Why Not Designer Dogs?

by Anne L. Legge

A column on Designer Dogs in the AKC Gazette may seem like preaching to the choir, but purebred dog breeders have contacts who ask for advice about choosing a dog. These people are the good guys, the ones who put research and thought into their choices, and they deserve solid advice from us.

Apparently the first Designer Dog was the Labradoodle, bred by the Guide Dog Association of Australia in the 1970s. Labrador Retrievers had long been used as guide dogs because of their temperaments and trainability, but there were people in need of guide dogs who were allergic to canines.

Breeders of Designer Dogs combine purebred parents of different breeds in the hope that the best traits of the two breeds will be expressed in the puppies. Often, a Poodle is part of the mix in the assumption that the offspring will be hypoallergenic. Thus, we have Cockapoos, Labradoodles, Goldendoodles, etc.

What is wrong with this picture? First, it may be that the worst traits of each parent are passed on, not the best. For example, the Poodle and the Labrador breeds share certain undesirable heritable traits such as progressive retinal atrophy, hip dysplasia, and epilepsy. Dr. Karen Leshkivich, a veterinarian and breeder of award winning Bloodhounds, describes Designer Dogs as "a nightmare for vets." She says the dogs involved are not being screened for health characteristics such as hips, elbows, patellas, allergies, hearts, eye problems, deafness, etc. Designer dogs do not have a known "pure" gene pool, so for generations what will surface in the offspring is unknown.

One assumption underlying the Designer Dog phenomenon is that of hybrid vigor or heterosis, "increased vigor arising from crossbreeding different species of plants or animals." Heterosis applies for the first generation--but where do you go from there? Breeding a Labradoodle to another Labradoodle dilutes the vigor as does breeding to a purebred of either parental breed.

Another assumption is that mixed breed dogs are healthier than purebreds. There is no scientific evidence for this because virtually all studies are based on purebred dogs. It is the parent clubs of pure breeds that fund studies and provide DNA for research on degenerative myelopathy, von Willebrand's disease, dilated cardiomyopathy, hip dysplasia, and other heritable disorders.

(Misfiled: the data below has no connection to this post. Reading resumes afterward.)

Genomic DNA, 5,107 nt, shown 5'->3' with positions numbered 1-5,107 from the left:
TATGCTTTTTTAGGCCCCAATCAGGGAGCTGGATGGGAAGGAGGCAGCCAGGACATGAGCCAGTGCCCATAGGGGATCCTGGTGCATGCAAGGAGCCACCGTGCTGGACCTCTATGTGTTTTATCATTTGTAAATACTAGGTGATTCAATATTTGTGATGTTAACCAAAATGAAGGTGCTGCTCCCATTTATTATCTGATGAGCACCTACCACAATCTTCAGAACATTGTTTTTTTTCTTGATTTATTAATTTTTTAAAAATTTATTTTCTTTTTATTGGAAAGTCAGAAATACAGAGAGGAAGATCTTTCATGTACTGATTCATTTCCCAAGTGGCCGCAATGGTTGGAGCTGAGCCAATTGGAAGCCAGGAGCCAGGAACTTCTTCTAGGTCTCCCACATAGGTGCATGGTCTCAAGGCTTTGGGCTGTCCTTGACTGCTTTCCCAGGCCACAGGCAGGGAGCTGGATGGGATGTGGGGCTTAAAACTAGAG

About the assumption that some breeds are hypoallergenic, acccording to Bruce Bochner, MD, Director of the Johns Hopkins Allergy and Asthma Center, "No dog is hypo-allergenic." There are measures to ameliorate the problem, such as hardwood floors instead of carpet, banning pets from your bed and bedroom, and undergoing a desensitization regimen. The culprit in an allergic reaction is not the hair of the dog but the dander and even the saliva.

Many established breeds were designed: the Doberman, the Rhodesian Ridgeback, and the Rottweiler, to name a few. But these breeds were created by knowledgeable people with a defined purpose using scientific methodology over many generations. How many breeders of Designer Dogs are in it for the long haul? How many approach breeding scientifically with research and records over multiple generations?

The question is why do people pay up to $2,500 for a mixed breed with a cute name? Truly the facts show absolutely no logical reason for buying a Designer Dog.

CREDIT: This article first appeared in the Bloodhound breed column in the May 2011 issue of the AKC Gazette, and is reprinted with permission. The Gazette is now available online at www.akc.org/pubs.